NEW ORLEANS – Attorneys for the plaintiffs steering committee (PSC) in the multidistrict class-action litigation over the Deepwater Horizon explosion and oil spill have asked the presiding judge to approve $600 million in attorney and common plaintiff benefit fees, saying the reimbursement is warranted given the case's staggering scope and complexity.
When BP and the other companies involved in the case agreed to settle the related claims for the 2010 Deepwater Horizon disaster, the terms included a $600 million cap for attorney fees and expenses. As such, the 107 law firms that make up the PSC detailed in a court petition filed last month how much work they've have done on the case.
According to the fee petition filed with U.S. District Judge Carl Barbier and Magistrate Judge Sally Shushan, the PSC's members, co-liaison counsel and 88 additional common benefit law firms invested more than 527,000 hours, more than 60 years collectively; and provided approximately $45 million to plaintiffs and other interests impacted by the April 2010 accident, which killed 11 rig workers and released millions of barrels of oil into the Gulf of Mexico.
The requested $555 million fee award comes to 6.59 percent of the benefits paid so far under BP class settlements and 4.25 percent of the estimated economic and medical payouts, the filing read.
The PSC's clients comprise approximately 130,000 individuals, businesses and governmental entities that opted to participate in the multidistrict litigation instead of pursuing individual claims on their own.
“With just over a year from the formation of the MDL to complete all discovery and otherwise prepare for a massive two-phase comprehensive liability trial, dozens of common benefit attorneys essentially gave up their entire practices to live and work in New Orleans on exclusively the Deepwater Horizon Litigation from (at least) the end of 2010 through (at least) the end of the Phase One Trial in April of 2013, and in many cases through the end of the Phase Two Trial in October of 2013 (and beyond)," the petition stated.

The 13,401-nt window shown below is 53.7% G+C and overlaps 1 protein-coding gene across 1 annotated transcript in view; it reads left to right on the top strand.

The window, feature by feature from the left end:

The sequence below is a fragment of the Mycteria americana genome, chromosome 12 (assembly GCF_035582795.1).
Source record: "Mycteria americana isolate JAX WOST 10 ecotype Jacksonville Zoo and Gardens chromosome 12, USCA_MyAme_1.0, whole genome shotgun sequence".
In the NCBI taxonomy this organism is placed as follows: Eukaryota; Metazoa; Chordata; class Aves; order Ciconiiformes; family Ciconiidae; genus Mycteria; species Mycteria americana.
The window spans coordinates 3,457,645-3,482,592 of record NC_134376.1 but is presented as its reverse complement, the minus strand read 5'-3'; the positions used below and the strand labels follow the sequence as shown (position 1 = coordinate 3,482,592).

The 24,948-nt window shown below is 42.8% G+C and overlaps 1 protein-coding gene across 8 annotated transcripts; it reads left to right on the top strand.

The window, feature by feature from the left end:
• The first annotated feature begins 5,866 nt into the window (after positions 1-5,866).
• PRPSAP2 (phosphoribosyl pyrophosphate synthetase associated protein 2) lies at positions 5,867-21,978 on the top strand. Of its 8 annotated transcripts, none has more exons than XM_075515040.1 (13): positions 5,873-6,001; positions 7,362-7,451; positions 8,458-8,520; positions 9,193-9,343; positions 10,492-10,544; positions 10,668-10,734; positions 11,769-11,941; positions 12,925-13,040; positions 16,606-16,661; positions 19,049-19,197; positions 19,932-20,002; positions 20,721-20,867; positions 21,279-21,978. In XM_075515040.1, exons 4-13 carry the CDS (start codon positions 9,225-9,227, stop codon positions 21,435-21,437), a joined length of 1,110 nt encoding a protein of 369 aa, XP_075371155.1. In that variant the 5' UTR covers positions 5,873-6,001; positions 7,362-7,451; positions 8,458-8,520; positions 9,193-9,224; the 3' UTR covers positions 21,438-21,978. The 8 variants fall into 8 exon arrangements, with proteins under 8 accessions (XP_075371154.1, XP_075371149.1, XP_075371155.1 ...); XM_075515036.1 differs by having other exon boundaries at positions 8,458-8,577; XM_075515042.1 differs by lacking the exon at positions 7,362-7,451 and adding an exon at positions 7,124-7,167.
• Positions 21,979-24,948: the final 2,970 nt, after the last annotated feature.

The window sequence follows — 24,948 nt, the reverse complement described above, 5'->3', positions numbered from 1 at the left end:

The petition explains at great length the fees attorneys are seeking, though it's unlikely BP or any of the other companies will challenge them, since they didn't exceed the $600 million ceiling the parties previously accepted.
“The relief provided under the BP Class Settlements has already been fully and finally approved as 'fair, reasonable, and adequate' to the members of each class, and the BP defendants have agreed not to contest or oppose the requested approval and award of common benefit cost reimbursements and/or fees in the amounts sought herein,” the petition stated.
The settlement capped attorney contingency fees for individual claims at 25 percent, while Barbier has stated lawyers are able to ask for less, especially for simple claims.
The plaintiffs' attorneys tackled competing federal and state legal processes, and worked with state and federal officials, the petition said. The legal teams also had to navigate through environmental and maritime law, and oversee more than 130,000 businesses, government entities and individuals that joined the litigation.
Then, not only were the involved attorneys tasked with negotiating multi-billion settlements, but they also defended those agreements from efforts by BP to alter the assigned terms or withhold payments, the petition explained.
Out of the $600 million requested, according to the filing, $555.2 million would be paid to class counsel and common benefit attorneys, with the remainder earmarked for shared expenses, already paid back by common benefit attorneys or forwarded to third-party service providers, along with certain claimed expenses.